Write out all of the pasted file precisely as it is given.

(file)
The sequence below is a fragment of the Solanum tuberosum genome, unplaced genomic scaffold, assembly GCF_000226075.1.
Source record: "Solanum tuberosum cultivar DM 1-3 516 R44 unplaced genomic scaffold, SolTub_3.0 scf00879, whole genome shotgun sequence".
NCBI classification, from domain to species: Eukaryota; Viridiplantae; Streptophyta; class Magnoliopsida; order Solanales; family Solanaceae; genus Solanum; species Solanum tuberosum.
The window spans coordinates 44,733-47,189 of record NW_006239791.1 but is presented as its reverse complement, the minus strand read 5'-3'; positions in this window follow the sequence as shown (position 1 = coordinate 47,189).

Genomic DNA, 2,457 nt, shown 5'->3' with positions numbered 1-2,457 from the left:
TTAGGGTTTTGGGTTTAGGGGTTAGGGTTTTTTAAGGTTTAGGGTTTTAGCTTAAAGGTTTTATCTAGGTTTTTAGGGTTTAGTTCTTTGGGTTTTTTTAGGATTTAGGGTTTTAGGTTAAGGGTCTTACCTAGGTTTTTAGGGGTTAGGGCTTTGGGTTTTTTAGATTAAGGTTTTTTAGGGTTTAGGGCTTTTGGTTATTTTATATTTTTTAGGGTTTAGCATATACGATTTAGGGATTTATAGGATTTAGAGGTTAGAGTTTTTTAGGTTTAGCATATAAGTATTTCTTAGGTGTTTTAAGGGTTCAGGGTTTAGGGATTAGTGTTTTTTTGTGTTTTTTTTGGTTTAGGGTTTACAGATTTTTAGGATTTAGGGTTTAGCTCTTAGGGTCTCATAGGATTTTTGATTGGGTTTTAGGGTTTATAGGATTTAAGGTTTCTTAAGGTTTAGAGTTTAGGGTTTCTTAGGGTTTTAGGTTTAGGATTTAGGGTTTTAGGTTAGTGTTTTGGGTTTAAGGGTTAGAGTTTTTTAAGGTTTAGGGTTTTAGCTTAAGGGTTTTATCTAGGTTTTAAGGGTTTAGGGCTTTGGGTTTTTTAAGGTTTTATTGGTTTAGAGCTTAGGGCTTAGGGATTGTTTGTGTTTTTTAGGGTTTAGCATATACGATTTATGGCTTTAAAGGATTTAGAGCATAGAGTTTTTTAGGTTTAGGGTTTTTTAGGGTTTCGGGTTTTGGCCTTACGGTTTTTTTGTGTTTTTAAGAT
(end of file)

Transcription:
The sequence below is a fragment of the Solanum tuberosum genome, unplaced genomic scaffold, assembly GCF_000226075.1.
Source record: "Solanum tuberosum cultivar DM 1-3 516 R44 unplaced genomic scaffold, SolTub_3.0 scf00879, whole genome shotgun sequence".
NCBI classification, from domain to species: Eukaryota; Viridiplantae; Streptophyta; class Magnoliopsida; order Solanales; family Solanaceae; genus Solanum; species Solanum tuberosum.
The window spans coordinates 44,733-47,189 of record NW_006239791.1 but is presented as its reverse complement, the minus strand read 5'-3'; positions in this window follow the sequence as shown (position 1 = coordinate 47,189).

Genomic DNA, 2,457 nt, shown 5'->3' with positions numbered 1-2,457 from the left:
TTAGGGTTTTGGGTTTAGGGGTTAGGGTTTTTTAAGGTTTAGGGTTTTAGCTTAAAGGTTTTATCTAGGTTTTTAGGGTTTAGTTCTTTGGGTTTTTTTAGGATTTAGGGTTTTAGGTTAAGGGTCTTACCTAGGTTTTTAGGGGTTAGGGCTTTGGGTTTTTTAGATTAAGGTTTTTTAGGGTTTAGGGCTTTTGGTTATTTTATATTTTTTAGGGTTTAGCATATACGATTTAGGGATTTATAGGATTTAGAGGTTAGAGTTTTTTAGGTTTAGCATATAAGTATTTCTTAGGTGTTTTAAGGGTTCAGGGTTTAGGGATTAGTGTTTTTTTGTGTTTTTTTTGGTTTAGGGTTTACAGATTTTTAGGATTTAGGGTTTAGCTCTTAGGGTCTCATAGGATTTTTGATTGGGTTTTAGGGTTTATAGGATTTAAGGTTTCTTAAGGTTTAGAGTTTAGGGTTTCTTAGGGTTTTAGGTTTAGGATTTAGGGTTTTAGGTTAGTGTTTTGGGTTTAAGGGTTAGAGTTTTTTAAGGTTTAGGGTTTTAGCTTAAGGGTTTTATCTAGGTTTTAAGGGTTTAGGGCTTTGGGTTTTTTAAGGTTTTATTGGTTTAGAGCTTAGGGCTTAGGGATTGTTTGTGTTTTTTAGGGTTTAGCATATACGATTTATGGCTTTAAAGGATTTAGAGCATAGAGTTTTTTAGGTTTAGGGTTTTTTAGGGTTTCGGGTTTTGGCCTTACGGTTTTTTTGTGTTTTTAAGAT